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such a nasty woman | by maryann johanson

The Out-of-Towners (review)

A Mathematical Improbability

We’ve all heard of a thing that is greater than the sum of its parts. But can a thing be less than the sum of its parts? That’s how I feel about The Out-of-Towners, which should be less forgettable than it is. It has King Tut and Basil Fawlty and a Kid in the Hall, fer pete’s sake, and yet two days later I can barely recall it.

  • TAKE one (1) Steve Martin (from The Prince of Egypt) and put him in the role of Henry Clark, an out-of-work ad man from Ohio. Martin is unique in his ability to take a line like “I’m in advertising — I’m weak and I follow the crowd” and make it funny, sad, and real all at once. He’s both a brilliant physical comedian who can riff on Harold Lloyd and Groucho Marx — as he does here — and a fabulous straight actor who can make us totally sympathize with Henry’s admittedly limited goals for retirement: “I wanna catch up on my reading and maybe fix those kitchen cabinets that are broken.”
  • ADD one (1) Goldie Hawn as Henry’s wife, Nancy, whose bubbly effervescence and underlying steel can make you forget the contradictions in a character who simultaneously has no clue what to do with herself now that her kids have flown the coop, yet is adventurous enough to want to “suck the marrow out of life.”
  • STIR IN a trip to New York City for Henry’s big interview with an ad agency. ADD liberal doses of Planes, Trains and Automobiles and a splash of Crocodile Dundee.
  • MULTIPLY by John Cleese (from Fierce Creatures), who proves that it is possible to steal a scene from Steve Martin with his rendition of Mr. Mersault, a hotel concierge with major attitude. Imagine Basil Fawlty gone high class and able to actually carry out his fantasized dictum of “no riff-raff.” ADD Monty Python-style cross-dressing and silly walks.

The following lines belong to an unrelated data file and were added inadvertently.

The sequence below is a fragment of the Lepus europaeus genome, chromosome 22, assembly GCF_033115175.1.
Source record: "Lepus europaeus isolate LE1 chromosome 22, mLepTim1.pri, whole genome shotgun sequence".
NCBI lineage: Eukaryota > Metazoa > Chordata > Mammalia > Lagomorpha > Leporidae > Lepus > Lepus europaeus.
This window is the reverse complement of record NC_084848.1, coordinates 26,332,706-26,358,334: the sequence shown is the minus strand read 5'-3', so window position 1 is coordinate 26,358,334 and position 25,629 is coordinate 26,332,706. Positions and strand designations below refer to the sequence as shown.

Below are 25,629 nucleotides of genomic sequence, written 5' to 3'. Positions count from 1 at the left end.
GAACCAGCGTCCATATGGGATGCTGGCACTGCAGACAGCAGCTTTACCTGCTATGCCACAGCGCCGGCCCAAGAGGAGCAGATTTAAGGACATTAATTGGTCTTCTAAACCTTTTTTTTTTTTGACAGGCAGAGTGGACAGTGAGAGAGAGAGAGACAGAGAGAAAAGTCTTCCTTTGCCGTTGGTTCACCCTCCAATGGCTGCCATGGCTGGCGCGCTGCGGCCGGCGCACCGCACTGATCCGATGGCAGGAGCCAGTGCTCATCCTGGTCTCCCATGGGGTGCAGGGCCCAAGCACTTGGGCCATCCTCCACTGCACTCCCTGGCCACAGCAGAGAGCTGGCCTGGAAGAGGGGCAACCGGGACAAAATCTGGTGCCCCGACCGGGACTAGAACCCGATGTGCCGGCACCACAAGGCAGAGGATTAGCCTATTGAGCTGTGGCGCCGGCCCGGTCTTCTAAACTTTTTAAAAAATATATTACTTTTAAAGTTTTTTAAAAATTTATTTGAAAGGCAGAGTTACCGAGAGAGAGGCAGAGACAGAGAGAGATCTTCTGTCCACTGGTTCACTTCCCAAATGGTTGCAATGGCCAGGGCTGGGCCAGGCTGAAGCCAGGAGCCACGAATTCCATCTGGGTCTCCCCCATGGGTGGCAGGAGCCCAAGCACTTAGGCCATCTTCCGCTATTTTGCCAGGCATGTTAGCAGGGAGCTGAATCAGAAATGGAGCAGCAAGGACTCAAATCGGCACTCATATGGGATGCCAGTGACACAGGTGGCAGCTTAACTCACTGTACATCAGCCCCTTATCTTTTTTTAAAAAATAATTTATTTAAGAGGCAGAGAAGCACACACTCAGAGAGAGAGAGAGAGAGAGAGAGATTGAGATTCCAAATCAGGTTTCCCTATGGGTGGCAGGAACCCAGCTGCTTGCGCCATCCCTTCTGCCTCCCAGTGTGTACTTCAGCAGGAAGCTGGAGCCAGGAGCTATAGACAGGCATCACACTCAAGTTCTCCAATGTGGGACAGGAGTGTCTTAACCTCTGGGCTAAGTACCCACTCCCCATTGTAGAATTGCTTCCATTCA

• DIVIDE by Mark McKinney, ex-Kid in the Hall (“I’m crushing your head!” and the Chicken Lady), as a West Coast talent agent who isn’t as suave or cool as he thinks he is. In delightfully un-Hollywood style, he lets Nancy, a good few years older than him, pick him up in a hotel bar with the implication that they’re, you know, gonna do that. And he’s lots younger than her!
  • ADD: terror in the East Village, a cab ride from hell, a night in the slammer, blackmail, petty theft, inadvertent drug use, idiosyncratic New Yorkers, and a bit with a dog.
  • YOU SHOULD GET: a pretty funny movie. Disclaimer: I did get a few chuckles out of The Out-of-Towners.

And yet, on the subway ride afterward, I found myself wondering what I had done that evening that was getting me home so late. Oh yeah, it struck me a moment later, I had been to the movies. For ten bucks, though, I feel a movie should stick with you longer than the popcorn shells stuck in your teeth.

viewed at a public multiplex screening

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